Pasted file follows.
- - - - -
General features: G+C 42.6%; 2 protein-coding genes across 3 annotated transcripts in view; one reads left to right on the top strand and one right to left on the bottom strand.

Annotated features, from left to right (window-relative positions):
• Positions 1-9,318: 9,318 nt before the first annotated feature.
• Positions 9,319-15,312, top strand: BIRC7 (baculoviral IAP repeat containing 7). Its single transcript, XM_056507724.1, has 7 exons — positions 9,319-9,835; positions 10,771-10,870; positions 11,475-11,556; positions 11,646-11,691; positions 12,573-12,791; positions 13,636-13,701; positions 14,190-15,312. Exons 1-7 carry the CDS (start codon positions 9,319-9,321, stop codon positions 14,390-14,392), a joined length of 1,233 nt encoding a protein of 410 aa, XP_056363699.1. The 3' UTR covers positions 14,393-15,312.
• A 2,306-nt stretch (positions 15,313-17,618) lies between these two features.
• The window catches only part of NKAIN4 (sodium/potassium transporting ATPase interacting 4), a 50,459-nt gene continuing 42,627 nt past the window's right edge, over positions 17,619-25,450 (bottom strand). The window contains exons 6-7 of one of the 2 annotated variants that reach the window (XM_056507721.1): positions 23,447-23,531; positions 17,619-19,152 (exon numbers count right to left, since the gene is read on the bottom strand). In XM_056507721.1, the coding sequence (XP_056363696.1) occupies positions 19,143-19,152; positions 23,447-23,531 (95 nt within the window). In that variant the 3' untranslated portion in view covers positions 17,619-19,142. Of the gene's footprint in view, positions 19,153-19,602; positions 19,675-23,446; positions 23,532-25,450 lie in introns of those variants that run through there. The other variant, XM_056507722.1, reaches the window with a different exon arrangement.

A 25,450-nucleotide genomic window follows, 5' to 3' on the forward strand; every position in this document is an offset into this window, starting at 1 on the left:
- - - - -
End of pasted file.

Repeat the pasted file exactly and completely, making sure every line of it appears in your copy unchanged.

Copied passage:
General features: G+C 42.6%; 2 protein-coding genes across 3 annotated transcripts in view; one reads left to right on the top strand and one right to left on the bottom strand.

Annotated features, from left to right (window-relative positions):
• Positions 1-9,318: 9,318 nt before the first annotated feature.
• Positions 9,319-15,312, top strand: BIRC7 (baculoviral IAP repeat containing 7). Its single transcript, XM_056507724.1, has 7 exons — positions 9,319-9,835; positions 10,771-10,870; positions 11,475-11,556; positions 11,646-11,691; positions 12,573-12,791; positions 13,636-13,701; positions 14,190-15,312. Exons 1-7 carry the CDS (start codon positions 9,319-9,321, stop codon positions 14,390-14,392), a joined length of 1,233 nt encoding a protein of 410 aa, XP_056363699.1. The 3' UTR covers positions 14,393-15,312.
• A 2,306-nt stretch (positions 15,313-17,618) lies between these two features.
• The window catches only part of NKAIN4 (sodium/potassium transporting ATPase interacting 4), a 50,459-nt gene continuing 42,627 nt past the window's right edge, over positions 17,619-25,450 (bottom strand). The window contains exons 6-7 of one of the 2 annotated variants that reach the window (XM_056507721.1): positions 23,447-23,531; positions 17,619-19,152 (exon numbers count right to left, since the gene is read on the bottom strand). In XM_056507721.1, the coding sequence (XP_056363696.1) occupies positions 19,143-19,152; positions 23,447-23,531 (95 nt within the window). In that variant the 3' untranslated portion in view covers positions 17,619-19,142. Of the gene's footprint in view, positions 19,153-19,602; positions 19,675-23,446; positions 23,532-25,450 lie in introns of those variants that run through there. The other variant, XM_056507722.1, reaches the window with a different exon arrangement.

A 25,450-nucleotide genomic window follows, 5' to 3' on the forward strand; every position in this document is an offset into this window, starting at 1 on the left: